You’ll see more than eagles and birdies at three Great Lakes Bay Region golf courses this summer.
Monarch butterflies – whose worldwide population is just 20% of what it was two decades ago – are getting help from local environmental organizations through a program called Monarchs in the Rough, and Sandy Ridge
and Bucks Run
It all starts with milkweed.
That’s because milkweed leaves are the only plant where the butterflies lay their eggs and the only food source for monarch caterpillars. But as milkweed has disappeared in recent years, monarch populations have plummeted.
Monarchs in the Rough
, a program of Audubon International, is a national initiative to save the species by encouraging North American golf courses to help reverse habitat loss by planting milkweed and wildflowers. The program has hundreds of participating courses in locations along the monarch’s migration routes.
The program is blooming in Michigan.
"Traditionally, golf courses have not always provided excellent opportunities for conservation work,” said Mike Kelly, director of The Conservation Fund’s Great Lakes office. “But with this Monarchs in the Rough project, we are asking golf courses to use their large acreage for habitat purposes.
“It turns out to be a win-win for golf courses and the butterflies."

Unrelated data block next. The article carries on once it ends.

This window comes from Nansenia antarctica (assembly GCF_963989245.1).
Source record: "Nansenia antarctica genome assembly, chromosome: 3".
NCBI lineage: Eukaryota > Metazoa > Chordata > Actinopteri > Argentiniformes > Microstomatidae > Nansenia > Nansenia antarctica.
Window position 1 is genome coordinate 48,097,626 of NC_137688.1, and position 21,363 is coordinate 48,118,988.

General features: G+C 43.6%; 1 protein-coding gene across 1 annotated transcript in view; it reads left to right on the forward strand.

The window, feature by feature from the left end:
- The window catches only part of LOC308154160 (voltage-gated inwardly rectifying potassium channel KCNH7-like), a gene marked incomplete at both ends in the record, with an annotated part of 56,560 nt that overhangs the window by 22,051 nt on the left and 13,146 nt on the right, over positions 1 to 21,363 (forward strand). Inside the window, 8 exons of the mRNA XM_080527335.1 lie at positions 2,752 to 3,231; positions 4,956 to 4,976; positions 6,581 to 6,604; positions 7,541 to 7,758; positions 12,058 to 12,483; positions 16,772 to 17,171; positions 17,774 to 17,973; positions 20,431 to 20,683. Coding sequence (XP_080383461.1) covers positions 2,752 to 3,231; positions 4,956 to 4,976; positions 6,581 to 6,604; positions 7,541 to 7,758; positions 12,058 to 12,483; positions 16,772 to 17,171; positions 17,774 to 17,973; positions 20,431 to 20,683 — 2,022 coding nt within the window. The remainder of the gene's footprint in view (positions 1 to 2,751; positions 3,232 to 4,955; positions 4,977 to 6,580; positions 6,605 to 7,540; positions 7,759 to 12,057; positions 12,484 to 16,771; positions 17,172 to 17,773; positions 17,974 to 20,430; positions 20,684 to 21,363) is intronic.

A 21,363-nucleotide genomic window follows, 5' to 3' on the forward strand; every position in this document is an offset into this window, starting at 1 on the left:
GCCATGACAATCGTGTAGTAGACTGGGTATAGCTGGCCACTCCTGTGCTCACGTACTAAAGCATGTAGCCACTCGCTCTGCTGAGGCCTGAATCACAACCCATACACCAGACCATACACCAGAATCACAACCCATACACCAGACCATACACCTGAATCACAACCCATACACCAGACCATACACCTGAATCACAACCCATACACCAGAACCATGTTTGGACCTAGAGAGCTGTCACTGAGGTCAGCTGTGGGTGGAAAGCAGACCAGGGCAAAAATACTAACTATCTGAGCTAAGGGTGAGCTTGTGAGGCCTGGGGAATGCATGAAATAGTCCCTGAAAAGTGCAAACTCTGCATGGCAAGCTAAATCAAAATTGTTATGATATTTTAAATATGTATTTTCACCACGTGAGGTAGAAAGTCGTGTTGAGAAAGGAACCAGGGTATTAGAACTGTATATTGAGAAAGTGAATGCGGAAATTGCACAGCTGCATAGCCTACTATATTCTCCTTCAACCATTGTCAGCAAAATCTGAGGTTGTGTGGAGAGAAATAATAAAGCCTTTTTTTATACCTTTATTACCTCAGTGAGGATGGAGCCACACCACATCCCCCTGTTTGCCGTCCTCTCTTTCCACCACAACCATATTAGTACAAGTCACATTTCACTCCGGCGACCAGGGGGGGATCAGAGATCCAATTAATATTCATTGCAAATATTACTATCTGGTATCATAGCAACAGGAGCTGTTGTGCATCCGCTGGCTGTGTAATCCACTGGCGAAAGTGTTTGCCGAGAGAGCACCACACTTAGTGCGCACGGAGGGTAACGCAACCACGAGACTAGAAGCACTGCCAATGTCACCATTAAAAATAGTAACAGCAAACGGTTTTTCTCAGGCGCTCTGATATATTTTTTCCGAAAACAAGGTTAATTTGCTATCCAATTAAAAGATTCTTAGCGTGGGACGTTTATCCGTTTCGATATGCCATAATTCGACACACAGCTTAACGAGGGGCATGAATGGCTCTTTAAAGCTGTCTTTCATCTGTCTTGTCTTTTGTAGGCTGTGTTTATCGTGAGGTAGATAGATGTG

Dow Great Lakes Bay Invitational funds milkweed project
Monarchs in the Rough encourages golf courses to help save monarchs by using a portion of their vast tracts of land to plant milkweed and wildflowers. The species is at risk of extinction.
Since its inaugural golf tournament in 2019, the Dow Great Lakes Bay Invitational
has remained committed to donating to charities across the Great Lakes Bay Region and has awarded more than $1 million to local nonprofits.
The Saginaw Bay Watershed Initiative Network in Bay City, along with the Little Forks Conservancy in Midland and Chippewa Watershed Conservancy in Mount Pleasant, earmarked a portion of 2021 GLBI grant dollars to starting Monarchs in the Rough programs in the region.
“We couldn’t be more thankful to the Dow GLBI for providing this opportunity to us and to other nonprofits in the region,” Kelly said. “Dow is a terrific partner in helping people do some good things throughout the region.”
The Saginaw Bay Watershed Initiative Network is one of The Conservation Fund’s longest running watershed restoration and sustainability programs.
Kelly said he’s also grateful to local golf courses like Sandy Ridge Golf Course that have stepped up to help monarchs and other crucial pollinators.
“Michigan is among the top five states in the nation for golf courses, so their participation in this project is crucial,” Kelly said.
New Sandy Ridge owners happy to help
When the Grocholski family purchased Sandy Ridge, 2750 Lauria Road in Midland, in 2021, they already had plans to add more color to the course with new landscaping. That made the addition of milkweed and wildflowers even easier.
“When Mike Kelly brought this idea to us, we realized adding these plants would do naturally what we already intended to do,” said Josh Grocholski, Sandy Ridge’s operations manager and owner.